“The death of Sir Archibald Hacker in 1901 was attended with every circumstance of honour and lavishing of encomium which the exercise of his prodigious talent over a period of forty years deserved. The loss to the nation was marked by a wash of black ink in the newspapers, speeches in Parliament, and an expensive monograph got up for the occasion by the great man’s associates. The Queen herself, tottering on the brink of the grave, added a black ribbon to the weeds she had worn since the death of her husband; while from across the Channel, the French watched with a mixture of pique and respect, insinuating, as they bowed their heads, that these observances were really inspired by a wish to outdo the sumptuous obsequies of Victor Hugo and Voltaire. Yet even the French could not sneer as cuttingly as was their wont, for they had long recognised a strain of cruel wit in Hacker’s art, which, coupled with the fact that he had studied in Paris in his youth, inclined them to regard him as one of their own.” (The Second Mask)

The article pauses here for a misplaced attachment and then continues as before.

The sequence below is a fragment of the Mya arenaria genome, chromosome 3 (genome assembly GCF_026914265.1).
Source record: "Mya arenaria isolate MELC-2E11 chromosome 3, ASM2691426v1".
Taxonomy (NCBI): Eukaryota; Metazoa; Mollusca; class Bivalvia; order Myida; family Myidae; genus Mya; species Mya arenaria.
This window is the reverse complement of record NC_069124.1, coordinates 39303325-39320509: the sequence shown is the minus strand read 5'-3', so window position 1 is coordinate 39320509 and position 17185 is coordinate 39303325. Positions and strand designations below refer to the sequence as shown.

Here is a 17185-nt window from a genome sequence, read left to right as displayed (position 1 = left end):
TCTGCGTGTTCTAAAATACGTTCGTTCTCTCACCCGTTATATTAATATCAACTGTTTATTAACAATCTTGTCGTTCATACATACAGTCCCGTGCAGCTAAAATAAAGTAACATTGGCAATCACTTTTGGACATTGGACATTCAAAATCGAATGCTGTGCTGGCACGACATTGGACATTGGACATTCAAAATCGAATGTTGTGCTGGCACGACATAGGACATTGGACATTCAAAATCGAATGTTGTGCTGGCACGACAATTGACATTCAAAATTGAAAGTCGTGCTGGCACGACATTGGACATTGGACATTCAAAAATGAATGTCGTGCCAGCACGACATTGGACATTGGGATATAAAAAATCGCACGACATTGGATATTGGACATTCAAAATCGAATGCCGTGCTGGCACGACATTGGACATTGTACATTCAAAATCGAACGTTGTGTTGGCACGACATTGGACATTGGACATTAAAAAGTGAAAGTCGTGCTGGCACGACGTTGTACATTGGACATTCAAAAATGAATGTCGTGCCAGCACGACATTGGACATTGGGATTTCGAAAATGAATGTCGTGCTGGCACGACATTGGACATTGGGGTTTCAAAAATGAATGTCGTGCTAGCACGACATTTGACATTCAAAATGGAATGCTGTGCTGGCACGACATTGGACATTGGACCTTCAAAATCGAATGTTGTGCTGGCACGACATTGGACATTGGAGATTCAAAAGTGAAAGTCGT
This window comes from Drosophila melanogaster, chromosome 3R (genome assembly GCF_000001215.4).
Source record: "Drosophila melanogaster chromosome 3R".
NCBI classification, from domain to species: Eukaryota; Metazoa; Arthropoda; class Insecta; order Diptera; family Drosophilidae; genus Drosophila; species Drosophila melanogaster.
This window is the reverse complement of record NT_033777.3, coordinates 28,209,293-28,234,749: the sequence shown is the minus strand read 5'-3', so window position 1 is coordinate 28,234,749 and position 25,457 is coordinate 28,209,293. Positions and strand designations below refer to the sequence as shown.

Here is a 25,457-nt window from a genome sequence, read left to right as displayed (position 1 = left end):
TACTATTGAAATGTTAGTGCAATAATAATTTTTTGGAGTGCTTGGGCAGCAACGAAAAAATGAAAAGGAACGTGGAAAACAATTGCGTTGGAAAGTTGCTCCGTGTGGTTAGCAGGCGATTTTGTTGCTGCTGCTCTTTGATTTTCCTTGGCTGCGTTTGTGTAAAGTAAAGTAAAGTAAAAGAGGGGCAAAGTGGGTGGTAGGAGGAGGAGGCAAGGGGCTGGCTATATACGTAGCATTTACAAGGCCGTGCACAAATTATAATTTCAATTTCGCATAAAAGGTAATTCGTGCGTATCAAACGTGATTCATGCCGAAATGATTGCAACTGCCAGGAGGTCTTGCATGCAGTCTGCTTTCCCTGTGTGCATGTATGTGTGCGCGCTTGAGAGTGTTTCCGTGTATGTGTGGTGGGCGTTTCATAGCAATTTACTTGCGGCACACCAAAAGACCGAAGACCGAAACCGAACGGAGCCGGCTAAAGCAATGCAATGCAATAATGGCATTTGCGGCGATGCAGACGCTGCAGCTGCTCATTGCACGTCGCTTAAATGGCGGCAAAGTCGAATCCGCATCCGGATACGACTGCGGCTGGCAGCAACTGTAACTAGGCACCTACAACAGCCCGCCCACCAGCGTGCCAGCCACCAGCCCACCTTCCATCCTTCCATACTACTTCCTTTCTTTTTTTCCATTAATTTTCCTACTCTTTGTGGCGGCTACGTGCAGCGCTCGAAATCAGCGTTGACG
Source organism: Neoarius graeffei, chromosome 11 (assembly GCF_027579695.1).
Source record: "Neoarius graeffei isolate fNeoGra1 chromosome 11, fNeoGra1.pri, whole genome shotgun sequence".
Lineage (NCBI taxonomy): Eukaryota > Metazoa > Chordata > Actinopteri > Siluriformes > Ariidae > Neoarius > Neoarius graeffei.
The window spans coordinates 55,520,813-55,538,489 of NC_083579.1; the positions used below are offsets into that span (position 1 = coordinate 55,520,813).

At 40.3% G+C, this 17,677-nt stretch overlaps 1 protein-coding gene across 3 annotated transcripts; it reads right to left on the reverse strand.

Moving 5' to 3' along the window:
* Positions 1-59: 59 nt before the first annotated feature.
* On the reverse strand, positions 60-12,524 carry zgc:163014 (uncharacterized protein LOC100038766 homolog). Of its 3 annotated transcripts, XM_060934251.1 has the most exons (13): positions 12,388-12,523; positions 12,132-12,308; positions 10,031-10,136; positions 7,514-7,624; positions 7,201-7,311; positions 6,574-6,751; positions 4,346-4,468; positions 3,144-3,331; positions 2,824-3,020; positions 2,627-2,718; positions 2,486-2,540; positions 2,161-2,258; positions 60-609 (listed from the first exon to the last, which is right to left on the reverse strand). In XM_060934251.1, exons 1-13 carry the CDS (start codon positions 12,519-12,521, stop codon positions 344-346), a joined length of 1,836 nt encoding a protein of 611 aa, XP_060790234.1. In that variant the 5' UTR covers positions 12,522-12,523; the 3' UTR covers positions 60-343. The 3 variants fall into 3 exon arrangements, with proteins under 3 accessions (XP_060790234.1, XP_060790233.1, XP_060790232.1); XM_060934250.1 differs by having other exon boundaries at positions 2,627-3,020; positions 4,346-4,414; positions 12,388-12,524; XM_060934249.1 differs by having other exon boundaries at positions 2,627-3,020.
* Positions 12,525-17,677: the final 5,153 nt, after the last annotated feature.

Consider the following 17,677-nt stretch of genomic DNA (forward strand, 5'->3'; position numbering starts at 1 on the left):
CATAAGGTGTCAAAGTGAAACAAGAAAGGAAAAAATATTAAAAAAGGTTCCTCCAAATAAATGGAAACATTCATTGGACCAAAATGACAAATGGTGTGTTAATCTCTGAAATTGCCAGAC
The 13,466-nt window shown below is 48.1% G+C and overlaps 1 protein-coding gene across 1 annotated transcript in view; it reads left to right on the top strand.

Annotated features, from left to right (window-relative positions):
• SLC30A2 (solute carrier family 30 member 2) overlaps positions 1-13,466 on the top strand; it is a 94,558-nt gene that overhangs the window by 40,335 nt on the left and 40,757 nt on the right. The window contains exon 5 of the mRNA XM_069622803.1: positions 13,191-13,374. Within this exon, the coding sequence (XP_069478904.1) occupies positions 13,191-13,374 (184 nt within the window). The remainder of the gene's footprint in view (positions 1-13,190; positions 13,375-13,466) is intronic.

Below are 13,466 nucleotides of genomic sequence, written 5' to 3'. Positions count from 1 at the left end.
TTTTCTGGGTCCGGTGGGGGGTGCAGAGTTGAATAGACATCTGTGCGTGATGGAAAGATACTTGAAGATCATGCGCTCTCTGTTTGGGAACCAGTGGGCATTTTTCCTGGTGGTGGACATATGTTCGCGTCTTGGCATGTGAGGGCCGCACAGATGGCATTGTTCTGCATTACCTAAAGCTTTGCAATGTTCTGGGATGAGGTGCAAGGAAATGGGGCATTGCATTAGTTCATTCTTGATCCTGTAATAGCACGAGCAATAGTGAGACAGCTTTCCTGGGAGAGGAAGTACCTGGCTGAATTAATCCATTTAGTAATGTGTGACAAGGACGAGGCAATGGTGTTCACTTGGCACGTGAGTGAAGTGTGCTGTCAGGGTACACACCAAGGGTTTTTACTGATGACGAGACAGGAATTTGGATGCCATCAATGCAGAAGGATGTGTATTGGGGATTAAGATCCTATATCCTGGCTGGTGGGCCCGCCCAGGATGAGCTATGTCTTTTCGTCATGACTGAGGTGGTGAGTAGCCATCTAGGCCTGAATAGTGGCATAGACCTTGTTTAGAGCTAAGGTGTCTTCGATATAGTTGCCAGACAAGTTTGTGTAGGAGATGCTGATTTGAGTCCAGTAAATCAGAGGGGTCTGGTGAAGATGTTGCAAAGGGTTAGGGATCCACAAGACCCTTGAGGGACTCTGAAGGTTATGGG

About Louis Marvick
Over the span of merely a decade, Louis Marvick has developed a unique prose style of rare elegance, complex beauty and a subtle moral attentiveness in the weird genre. After the novel The ‘Star’ Ushak (Ex Occidente, 2010), the novella The Madman of Tosterglope (Ex Occidente, 2013), and a collection of short stories and novellas, Dissonant Intervals (Side Real, 2016), he has recently written a novel in three episodes whose first two parts have just been published by Zagava.